Mary Morrill (akas: Morrel/Morrills/Morill) (b. circa 1620 – died 1704) was the grandmother of Benjamin Franklin, American printer, journalist, publisher, author, philanthropist, abolitionist, public servant, scientist, librarian, diplomat, statesman and inventor.
Mary immigrated to Massachusetts Bay Colony as an indentured servant probably belonging to Hugh Peters. Mary married Peter Folger in 1644. He had been one of the few white men in Martha's Vineyard and Nantucket, Massachusetts (as a successor of Thomas Mayhew), and who was a teacher and translator for the Wampanoag Indians. Peter Folger paid Hugh Peters the sum of 20 shillings to pay off Mary's servitude, which he declared was the best appropriation of money he had ever made. Their daughter, Abiah Folger (Benjamin Franklin's mother), was born on August 15, 1667 in Nantucket.
Mary was mentioned by name as a historical figure in Herman Melville's fictional Moby-Dick in chapter 24 which is entitled The Advocate. This chapter is a defense of Nantucket's whaling industry. In it, Melville sets up a series of objections to that industry, one of which is "No good blood in their veins?" His response to this objection is:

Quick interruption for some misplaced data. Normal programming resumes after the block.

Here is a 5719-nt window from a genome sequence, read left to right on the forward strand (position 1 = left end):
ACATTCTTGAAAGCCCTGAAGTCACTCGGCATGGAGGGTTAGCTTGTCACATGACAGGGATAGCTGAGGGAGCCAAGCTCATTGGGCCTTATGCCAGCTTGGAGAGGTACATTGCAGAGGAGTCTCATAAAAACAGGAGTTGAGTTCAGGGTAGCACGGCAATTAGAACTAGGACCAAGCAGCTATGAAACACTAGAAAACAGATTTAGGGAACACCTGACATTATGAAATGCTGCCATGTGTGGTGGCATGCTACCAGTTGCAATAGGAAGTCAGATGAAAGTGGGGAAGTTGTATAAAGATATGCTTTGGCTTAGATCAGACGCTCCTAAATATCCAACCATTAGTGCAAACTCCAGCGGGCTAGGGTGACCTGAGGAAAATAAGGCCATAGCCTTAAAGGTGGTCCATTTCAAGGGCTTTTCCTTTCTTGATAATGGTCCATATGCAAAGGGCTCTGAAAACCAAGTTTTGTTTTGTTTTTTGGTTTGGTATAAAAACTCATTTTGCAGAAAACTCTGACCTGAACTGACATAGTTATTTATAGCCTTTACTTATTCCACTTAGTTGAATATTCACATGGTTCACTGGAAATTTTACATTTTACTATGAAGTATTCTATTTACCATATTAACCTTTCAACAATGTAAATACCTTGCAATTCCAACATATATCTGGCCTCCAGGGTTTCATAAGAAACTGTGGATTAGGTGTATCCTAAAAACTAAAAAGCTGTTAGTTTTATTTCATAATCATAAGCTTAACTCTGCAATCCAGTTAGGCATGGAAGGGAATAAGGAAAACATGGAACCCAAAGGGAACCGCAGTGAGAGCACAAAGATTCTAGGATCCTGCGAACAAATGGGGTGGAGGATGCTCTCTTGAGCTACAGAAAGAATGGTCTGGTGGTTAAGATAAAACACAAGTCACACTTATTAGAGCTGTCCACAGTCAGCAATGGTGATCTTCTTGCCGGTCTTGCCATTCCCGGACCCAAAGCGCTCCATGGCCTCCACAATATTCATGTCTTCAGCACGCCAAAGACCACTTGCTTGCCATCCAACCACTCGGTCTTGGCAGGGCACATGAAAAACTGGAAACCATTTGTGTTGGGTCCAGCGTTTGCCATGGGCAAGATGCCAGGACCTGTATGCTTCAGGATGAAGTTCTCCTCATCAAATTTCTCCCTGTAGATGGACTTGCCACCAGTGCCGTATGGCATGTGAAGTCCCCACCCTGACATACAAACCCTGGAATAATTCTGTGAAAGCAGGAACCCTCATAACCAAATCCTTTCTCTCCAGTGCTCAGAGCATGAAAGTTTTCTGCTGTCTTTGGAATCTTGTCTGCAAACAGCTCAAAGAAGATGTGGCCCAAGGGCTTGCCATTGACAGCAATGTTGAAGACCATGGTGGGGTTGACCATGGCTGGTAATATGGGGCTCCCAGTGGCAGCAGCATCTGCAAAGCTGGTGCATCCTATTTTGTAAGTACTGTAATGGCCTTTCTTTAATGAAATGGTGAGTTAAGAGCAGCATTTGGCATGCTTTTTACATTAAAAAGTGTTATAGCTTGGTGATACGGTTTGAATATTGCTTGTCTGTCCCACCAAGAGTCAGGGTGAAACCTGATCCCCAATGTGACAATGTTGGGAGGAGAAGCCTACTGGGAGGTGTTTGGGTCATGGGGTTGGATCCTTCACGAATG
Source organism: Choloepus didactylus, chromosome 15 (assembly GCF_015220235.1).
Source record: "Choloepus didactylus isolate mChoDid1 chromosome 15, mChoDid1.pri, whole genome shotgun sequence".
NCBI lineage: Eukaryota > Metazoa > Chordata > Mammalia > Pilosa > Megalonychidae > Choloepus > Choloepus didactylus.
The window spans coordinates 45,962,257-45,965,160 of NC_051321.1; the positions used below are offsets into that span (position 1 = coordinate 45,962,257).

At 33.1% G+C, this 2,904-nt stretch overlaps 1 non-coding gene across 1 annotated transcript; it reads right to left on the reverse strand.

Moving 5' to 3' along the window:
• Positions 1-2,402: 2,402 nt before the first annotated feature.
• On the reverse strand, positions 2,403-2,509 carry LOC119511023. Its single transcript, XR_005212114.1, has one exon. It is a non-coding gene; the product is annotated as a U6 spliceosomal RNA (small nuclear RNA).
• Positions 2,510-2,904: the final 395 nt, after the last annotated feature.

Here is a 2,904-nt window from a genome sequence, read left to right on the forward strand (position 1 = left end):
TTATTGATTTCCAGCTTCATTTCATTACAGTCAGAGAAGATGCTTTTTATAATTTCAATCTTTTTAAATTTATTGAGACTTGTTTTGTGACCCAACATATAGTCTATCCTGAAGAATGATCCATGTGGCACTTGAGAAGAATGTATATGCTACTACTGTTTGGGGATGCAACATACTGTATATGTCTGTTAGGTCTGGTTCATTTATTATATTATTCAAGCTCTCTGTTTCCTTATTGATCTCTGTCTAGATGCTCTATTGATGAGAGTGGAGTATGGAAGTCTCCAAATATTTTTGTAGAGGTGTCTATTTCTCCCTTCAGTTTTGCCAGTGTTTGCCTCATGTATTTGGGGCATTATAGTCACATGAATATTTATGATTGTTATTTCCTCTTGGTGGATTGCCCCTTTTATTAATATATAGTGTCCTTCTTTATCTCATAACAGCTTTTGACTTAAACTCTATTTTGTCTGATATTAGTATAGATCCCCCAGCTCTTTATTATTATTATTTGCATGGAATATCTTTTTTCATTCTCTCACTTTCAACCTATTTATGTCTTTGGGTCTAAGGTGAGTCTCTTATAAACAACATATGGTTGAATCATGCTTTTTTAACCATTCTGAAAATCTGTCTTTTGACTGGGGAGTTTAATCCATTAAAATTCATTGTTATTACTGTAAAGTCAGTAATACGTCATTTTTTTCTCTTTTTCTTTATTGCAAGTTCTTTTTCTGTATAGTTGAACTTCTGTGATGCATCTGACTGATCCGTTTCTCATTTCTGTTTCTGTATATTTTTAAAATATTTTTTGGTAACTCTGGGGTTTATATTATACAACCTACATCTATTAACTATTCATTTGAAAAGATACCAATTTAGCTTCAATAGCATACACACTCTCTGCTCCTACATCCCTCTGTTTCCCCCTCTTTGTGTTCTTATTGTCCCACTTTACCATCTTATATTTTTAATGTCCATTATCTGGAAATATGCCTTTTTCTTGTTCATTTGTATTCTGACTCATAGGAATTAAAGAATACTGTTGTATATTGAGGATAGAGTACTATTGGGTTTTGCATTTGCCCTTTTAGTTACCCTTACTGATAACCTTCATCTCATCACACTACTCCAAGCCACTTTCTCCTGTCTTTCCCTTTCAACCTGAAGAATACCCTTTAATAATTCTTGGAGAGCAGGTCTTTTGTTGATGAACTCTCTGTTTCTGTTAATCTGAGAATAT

"They have something better than royal blood there. The grandmother of Benjamin Franklin was Mary Morrel; afterwards, by marriage, Mary Folger, one of the old settlers of Nantucket, and the ancestress to a long line of Folgers and harpooneers--all kith and kin to noble Benjamin--this day darting the barbed iron from one side of the world to the other."
Read more about Mary Morrill: Other Notable Descendants
Famous quotes containing the word mary:
“He was high and mighty. But the kindest creature to his slavesand the unfortunate results of his bad ways were not sold, had not to jump over ice blocks. They were kept in full view and provided for handsomely in his will. His wife and daughters in the might of their purity and innocence are supposed never to dream of what is as plain before their eyes as the sunlight, and they play their parts of unsuspecting angels to the letter.”
—Anonymous Antebellum Confederate Women. Previously quoted by Mary Boykin Chesnut in Mary Chesnuts Civil War, edited by C. Vann Woodward (1981)